What Dietitian Eats?


Meal Plan3-2-3-6


what dietitian eats


what dietitianeats





I get questions, comments, surprising looks on a regular basis regarding my meals because I am a dietitian and I am expected to eat “perfect” at all times. Well, let me tell you already that my meals are far from perfect although I try my best to do what I can with what I have. Ideally, I’d like to start my day slowly with a wholesome breakfast, then separate myself from my desk to eat some salad. In between, I’d love to grab a protein-fiber packed snack and end my day with dinner that is ready in less than 30 minutes. But in reality, there are days I don’t get a single serving of fruit or vegetable and sometimes I run solely on coffee. Therefore, today I am joining with What I Ate Wednesday to give everyone a glimpse of what a dietitian eats.Ever since I started “Meal Planning”, it’s saved me both time and money while keeping me more conscious about ‘healthy eating’. Earlier this week I shared my meal plan (3/2-3/6), did my grocery shopping and prepped some food for the week.
Breakfast: I usually make myself a smoothie, grab a muffin, or eat overnight oatmeal in the morning. If I have time, I make scrambled eggs with a side of 100% whole wheat bread. This week, I had Blackberry Almond Chia Pudding and instead of pumpkin muffins, I made Chocolate Pretzel Granola Bars. I can’t wait to remake these and hopefully get the texture perfect so I can share with everyone here. Lunch and Dinner:Most days, I make a double portion of dinner (when applicable) so that I can pack it for lunch the next day as well. So far I have made Caramelized Sweet Potato and Kale Fried Rice (replaced Wild Rice with Black Rice as seen on Nourish Bowl) with a side of Pan Grilled Sriracha Catfish.. so delicious!!! Pasta bake also happens pretty frequently, mostly I like to use roasted vegetables and top it with some parm. When I plan for meals, I focus on three main food groups – carbs (some sort of rice, pasta), then vegetables (usually it’s roasted or steamed), and protein (eggs, chicken, tofu). Some of my regular meals include vegetable korma, Thai green curry (with tofu), soup dumplings, tofu tikka masala, salmon en papillote, soba noodles with edamame and soy dressing, shashuka, and chicken tikka wrap.  I also make a large batch of soup on a weekly basis – this week was butternut squash soup (with wanna-be pizza) instead of carrot soup + focaccia bread as planned.  No matter how much you plan and prep for the week, things always don’t go the way you want it and you have to just roll with the punches. I have learned that it’s better to let go of things rather than being too hard on myself if I did not get adequate vegetables or had too much chocolate that day. It’s always not about the calories, grams of carbs, hours you spend at the gym – it’s about how you feel overall  mentally, physically, and emotionally! Case in point – instead of korma (with chicken), I had an impromptu dinner date. Even though I skipped my workout and the food was mediocre, it was nice to do something different on a Tuesday evening. Snacks:I go through phases with snacks; how much and what I snack depends on what and when I have for my lunch. When I eat good, filling meals on time, I normally don’t eat snacks in between except for some chocolate before bedtime. But there are days when I don’t eat on time or adequately, I want sweet and savory snacks non-stop. When that happens, it’s a cue for me to stop eating more Cheetos (or ice cream bars) and grab something more wholesome. This week I have been snacking on fruits and broken pieces of aforementioned chocolate pretzel granola bars. Some of my favorite homemade snacks include carob walnut energy balls,no bake peanut butter granola bars, banana almond butter cups, popcorn, and nuts.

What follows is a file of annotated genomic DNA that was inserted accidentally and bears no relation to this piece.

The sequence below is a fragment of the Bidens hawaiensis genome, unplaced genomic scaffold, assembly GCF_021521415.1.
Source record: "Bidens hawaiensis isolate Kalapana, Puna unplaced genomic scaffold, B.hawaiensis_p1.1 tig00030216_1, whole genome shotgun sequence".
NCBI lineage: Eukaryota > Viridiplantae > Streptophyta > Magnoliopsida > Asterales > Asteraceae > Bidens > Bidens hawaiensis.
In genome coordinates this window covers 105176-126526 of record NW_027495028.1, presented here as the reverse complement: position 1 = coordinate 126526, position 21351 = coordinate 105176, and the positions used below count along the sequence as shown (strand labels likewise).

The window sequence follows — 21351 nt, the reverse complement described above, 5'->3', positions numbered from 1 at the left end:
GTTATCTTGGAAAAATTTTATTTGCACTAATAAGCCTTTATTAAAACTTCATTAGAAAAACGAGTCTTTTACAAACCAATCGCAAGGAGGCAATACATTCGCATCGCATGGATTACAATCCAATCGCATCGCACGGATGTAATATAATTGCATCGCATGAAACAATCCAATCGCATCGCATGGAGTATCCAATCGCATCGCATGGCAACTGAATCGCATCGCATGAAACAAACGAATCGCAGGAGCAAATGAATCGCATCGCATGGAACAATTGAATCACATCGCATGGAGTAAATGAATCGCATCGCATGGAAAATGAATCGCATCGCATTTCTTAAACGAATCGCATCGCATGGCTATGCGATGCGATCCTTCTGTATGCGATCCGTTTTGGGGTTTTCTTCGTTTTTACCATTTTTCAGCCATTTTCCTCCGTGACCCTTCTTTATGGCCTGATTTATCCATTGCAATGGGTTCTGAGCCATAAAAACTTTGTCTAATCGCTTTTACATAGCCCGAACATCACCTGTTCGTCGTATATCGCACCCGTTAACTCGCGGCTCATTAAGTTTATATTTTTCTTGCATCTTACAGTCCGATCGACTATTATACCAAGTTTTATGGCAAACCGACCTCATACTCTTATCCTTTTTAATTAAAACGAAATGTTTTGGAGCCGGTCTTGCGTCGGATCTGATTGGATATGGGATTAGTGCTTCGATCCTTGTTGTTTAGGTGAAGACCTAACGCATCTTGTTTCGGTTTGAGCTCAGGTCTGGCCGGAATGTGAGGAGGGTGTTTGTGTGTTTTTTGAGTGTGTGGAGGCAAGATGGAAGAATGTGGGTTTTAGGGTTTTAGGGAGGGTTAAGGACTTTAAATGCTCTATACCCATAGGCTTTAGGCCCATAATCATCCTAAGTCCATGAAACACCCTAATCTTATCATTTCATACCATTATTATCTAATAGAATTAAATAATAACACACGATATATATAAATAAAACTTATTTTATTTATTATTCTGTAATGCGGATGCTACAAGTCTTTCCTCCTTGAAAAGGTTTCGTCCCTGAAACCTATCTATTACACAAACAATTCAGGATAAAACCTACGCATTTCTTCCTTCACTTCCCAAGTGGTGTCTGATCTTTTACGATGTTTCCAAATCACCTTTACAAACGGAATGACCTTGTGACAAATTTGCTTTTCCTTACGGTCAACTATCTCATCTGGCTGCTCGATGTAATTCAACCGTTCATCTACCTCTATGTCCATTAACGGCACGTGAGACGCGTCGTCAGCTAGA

My philosophy when it comes to food is to ‘incorporate mostly ALL unprocessed foods’ therefore I hardly ever buy chips, sodas, frozen food etc. I am not against eating them (I love me Cheetos and Kitkat) when I crave them, at parties etc but I think keeping them away from your kitchen/pantry decreases your chance on eating them on a regular basis because when you are really hungry or want to snack on something, chances are you will grab a bag of chips vs. grapes. At least that’s how I am.

Bottomline: I may have a degree and licence to tell everyone what and how much to eat but applying that in real life is lot more complicated. I can totally empathize with my clients, friends, families, and readers when they tell me that they struggle to eat ‘healthier, more home cooked meals’ and I want to remind that ‘eating healthy is a work in progress’ and it’s a ‘lifestyle change’ that takes time. For more of my everyday eats, find me on instagram!

I am working on “Essential Pantry Ingredients”, “Basic Kitchen Tools”, and “Everyday Recipes” which hopefully will inspire and teach everyone on making a healthier lifestyle change – one step at a time. If you have any other requests, please leave a comment below.

Dixya Bhattarai

Dixya Bhattarai

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